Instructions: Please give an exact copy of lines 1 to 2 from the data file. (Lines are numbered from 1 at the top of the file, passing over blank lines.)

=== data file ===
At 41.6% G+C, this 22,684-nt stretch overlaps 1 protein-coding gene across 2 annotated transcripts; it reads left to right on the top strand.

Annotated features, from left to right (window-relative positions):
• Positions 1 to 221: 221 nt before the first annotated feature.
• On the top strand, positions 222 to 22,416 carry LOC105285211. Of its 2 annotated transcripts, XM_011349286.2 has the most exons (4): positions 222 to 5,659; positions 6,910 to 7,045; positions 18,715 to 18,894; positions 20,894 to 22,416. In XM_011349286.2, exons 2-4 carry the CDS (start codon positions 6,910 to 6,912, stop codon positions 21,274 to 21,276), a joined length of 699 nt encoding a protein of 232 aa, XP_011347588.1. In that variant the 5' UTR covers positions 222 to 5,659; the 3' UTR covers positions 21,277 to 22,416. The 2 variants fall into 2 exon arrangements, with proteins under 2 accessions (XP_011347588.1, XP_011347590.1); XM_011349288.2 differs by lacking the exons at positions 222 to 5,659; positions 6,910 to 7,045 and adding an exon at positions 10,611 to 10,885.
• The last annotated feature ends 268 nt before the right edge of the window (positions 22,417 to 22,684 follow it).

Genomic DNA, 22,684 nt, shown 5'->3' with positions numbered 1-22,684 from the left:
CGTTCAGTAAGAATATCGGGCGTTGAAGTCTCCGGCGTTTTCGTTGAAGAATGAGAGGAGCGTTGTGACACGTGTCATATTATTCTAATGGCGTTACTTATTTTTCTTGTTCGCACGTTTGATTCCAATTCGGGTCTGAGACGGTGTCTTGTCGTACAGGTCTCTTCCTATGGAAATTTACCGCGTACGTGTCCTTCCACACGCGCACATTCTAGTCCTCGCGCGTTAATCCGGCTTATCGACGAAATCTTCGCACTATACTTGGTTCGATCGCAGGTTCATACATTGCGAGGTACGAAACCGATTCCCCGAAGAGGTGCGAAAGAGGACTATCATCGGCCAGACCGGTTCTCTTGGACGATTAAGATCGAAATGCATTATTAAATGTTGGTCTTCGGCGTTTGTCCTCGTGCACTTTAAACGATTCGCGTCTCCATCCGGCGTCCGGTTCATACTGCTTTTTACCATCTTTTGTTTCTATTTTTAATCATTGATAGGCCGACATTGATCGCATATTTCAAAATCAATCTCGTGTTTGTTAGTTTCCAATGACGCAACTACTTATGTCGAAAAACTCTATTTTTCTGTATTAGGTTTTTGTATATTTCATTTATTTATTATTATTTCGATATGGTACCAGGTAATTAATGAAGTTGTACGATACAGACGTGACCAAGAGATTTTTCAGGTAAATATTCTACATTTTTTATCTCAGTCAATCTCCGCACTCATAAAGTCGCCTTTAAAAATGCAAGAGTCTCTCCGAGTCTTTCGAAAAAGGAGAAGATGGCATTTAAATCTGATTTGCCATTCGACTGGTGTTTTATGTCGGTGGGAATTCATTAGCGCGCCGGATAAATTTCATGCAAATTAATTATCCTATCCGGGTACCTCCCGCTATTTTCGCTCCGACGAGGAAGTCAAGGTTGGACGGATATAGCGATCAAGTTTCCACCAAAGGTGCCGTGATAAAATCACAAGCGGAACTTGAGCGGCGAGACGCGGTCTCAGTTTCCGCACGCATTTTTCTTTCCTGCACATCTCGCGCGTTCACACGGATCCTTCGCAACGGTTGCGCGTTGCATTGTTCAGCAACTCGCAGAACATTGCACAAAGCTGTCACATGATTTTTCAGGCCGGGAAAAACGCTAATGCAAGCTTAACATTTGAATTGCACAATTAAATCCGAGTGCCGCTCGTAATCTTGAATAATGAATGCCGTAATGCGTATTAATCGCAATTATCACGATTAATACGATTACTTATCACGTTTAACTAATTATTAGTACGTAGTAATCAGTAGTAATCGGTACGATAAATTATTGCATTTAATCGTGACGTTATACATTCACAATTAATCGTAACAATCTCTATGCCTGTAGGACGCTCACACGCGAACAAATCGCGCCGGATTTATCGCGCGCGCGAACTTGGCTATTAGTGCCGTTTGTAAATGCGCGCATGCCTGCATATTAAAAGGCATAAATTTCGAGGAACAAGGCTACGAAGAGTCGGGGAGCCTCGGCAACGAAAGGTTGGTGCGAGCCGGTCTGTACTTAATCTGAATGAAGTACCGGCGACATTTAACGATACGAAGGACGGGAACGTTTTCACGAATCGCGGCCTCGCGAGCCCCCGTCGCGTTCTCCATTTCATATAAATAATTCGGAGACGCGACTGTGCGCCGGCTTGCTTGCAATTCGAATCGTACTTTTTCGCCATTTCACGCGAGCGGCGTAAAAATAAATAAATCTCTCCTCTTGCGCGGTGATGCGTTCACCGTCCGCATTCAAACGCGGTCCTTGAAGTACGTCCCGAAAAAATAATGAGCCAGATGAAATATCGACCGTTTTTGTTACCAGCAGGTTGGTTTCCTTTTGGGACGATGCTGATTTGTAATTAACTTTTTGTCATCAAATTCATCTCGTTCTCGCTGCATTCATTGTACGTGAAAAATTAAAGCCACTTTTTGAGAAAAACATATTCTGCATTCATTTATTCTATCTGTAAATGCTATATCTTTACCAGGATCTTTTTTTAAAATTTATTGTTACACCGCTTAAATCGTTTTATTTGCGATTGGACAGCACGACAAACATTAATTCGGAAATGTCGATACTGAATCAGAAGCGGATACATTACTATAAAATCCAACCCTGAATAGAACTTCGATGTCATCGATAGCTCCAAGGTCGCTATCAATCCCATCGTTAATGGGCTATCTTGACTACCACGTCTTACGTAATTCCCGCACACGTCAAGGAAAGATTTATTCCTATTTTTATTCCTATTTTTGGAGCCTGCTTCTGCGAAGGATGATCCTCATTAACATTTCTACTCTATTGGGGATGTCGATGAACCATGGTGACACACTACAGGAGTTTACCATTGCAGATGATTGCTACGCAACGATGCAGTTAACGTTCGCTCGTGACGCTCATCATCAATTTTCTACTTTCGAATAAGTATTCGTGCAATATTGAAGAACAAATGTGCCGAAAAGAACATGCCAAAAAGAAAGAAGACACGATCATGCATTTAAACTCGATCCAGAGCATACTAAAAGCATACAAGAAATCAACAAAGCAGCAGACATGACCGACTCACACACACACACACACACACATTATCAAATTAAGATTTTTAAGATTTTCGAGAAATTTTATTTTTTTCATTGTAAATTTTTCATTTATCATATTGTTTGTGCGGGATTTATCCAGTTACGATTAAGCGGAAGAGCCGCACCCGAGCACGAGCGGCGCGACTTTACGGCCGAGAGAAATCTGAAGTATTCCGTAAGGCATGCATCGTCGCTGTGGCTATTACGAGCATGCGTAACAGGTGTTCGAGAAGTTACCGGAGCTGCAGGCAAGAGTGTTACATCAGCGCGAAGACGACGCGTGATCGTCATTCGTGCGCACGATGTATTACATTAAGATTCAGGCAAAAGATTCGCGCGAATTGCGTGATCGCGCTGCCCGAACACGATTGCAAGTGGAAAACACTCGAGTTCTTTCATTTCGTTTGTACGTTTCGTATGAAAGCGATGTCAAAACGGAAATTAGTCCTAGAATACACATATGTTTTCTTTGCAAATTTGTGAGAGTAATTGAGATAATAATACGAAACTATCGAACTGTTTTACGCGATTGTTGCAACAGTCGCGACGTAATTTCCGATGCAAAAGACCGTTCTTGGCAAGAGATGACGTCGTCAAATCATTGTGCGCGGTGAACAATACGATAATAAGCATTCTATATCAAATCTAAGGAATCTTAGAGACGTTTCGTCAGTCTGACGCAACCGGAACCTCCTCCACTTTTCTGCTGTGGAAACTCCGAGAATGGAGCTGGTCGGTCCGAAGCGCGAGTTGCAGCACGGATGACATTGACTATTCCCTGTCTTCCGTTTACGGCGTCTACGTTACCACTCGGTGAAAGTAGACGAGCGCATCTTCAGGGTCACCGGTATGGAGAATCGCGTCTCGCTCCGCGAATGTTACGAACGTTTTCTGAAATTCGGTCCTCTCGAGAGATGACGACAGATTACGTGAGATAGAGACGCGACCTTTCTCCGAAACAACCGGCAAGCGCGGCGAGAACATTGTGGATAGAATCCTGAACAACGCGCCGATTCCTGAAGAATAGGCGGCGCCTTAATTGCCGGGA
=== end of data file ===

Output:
At 41.6% G+C, this 22,684-nt stretch overlaps 1 protein-coding gene across 2 annotated transcripts; it reads left to right on the top strand.

Annotated features, from left to right (window-relative positions):